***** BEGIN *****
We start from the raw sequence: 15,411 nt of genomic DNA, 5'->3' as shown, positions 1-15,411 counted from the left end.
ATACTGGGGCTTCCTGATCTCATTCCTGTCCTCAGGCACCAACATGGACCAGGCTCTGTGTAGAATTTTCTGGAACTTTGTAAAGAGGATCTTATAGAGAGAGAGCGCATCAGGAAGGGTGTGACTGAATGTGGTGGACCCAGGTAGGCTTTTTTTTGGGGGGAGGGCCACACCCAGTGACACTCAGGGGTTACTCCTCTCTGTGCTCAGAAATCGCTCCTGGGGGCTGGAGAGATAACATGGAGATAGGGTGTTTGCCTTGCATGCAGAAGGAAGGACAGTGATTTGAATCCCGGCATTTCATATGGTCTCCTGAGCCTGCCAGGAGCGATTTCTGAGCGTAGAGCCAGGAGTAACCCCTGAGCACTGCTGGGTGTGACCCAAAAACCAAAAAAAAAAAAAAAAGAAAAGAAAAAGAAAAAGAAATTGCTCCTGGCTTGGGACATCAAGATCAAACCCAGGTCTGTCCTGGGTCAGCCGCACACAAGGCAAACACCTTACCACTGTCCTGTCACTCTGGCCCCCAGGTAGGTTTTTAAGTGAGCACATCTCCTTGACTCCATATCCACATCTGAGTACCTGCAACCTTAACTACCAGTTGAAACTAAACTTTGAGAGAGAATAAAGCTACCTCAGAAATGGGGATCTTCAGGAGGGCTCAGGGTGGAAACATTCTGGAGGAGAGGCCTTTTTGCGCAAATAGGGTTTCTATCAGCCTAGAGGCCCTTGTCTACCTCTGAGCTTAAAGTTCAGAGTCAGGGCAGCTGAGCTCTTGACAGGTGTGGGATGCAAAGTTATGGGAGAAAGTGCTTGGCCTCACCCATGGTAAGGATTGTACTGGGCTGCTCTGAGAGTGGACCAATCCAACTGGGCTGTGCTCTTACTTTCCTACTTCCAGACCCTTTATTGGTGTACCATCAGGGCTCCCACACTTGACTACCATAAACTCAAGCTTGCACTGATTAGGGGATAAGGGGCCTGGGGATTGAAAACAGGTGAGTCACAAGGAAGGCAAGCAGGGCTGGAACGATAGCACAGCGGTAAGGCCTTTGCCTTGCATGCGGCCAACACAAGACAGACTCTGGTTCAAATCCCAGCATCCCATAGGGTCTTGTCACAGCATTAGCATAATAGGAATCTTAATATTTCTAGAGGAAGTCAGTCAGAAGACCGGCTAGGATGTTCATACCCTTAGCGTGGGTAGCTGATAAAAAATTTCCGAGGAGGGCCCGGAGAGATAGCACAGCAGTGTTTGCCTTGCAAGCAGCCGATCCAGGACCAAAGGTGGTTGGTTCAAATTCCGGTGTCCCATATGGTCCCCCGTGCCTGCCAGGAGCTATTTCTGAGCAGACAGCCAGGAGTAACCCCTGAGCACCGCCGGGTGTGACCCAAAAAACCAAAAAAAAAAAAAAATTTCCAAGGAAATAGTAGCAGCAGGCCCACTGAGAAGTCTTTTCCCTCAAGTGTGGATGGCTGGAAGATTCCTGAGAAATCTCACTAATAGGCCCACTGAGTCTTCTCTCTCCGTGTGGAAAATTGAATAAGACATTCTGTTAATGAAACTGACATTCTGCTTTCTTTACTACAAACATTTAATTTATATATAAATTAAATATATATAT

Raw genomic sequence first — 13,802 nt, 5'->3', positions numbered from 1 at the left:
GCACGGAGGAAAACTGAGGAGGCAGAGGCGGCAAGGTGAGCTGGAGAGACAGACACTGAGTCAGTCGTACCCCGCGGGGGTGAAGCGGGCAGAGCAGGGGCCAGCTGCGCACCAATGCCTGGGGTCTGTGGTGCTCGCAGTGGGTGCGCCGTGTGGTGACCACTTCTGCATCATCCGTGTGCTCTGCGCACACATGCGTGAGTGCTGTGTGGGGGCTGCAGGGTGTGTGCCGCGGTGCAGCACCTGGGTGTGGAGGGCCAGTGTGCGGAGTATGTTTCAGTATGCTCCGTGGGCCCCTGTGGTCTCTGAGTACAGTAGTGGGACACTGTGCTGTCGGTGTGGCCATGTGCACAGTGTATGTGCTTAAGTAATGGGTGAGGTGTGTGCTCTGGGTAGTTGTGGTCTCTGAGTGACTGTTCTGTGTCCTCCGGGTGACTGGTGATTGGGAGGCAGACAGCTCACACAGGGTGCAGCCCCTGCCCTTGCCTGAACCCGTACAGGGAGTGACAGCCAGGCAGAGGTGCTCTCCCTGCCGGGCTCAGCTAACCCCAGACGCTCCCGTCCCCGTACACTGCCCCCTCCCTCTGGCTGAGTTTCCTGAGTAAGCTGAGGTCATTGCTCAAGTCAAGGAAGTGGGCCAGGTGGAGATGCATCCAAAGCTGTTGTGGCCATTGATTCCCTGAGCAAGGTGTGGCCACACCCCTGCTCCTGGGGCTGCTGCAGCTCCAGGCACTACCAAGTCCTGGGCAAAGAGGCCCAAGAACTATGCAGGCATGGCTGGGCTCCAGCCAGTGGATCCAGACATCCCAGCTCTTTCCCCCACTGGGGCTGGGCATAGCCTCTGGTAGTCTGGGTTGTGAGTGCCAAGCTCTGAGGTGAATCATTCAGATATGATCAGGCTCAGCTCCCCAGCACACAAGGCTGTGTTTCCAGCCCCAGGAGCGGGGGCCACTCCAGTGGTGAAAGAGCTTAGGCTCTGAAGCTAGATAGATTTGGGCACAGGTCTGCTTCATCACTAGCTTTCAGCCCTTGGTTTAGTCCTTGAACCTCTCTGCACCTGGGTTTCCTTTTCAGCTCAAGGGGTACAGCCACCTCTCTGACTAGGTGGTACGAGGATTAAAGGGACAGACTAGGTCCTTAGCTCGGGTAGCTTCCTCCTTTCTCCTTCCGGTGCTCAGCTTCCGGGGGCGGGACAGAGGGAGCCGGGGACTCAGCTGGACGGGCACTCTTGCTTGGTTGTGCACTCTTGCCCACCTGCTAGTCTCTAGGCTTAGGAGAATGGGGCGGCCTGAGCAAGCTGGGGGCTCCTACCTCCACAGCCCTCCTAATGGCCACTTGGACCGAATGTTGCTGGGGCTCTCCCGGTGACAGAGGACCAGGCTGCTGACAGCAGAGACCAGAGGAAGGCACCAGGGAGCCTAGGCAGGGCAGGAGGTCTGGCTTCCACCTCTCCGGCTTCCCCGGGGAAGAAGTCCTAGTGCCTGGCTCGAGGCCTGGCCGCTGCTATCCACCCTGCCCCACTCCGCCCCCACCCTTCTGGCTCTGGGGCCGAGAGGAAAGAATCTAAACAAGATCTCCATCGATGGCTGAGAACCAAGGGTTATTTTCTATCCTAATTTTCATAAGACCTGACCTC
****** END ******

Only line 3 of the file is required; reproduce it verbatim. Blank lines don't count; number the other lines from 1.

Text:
Raw genomic sequence first — 13,802 nt, 5'->3', positions numbered from 1 at the left: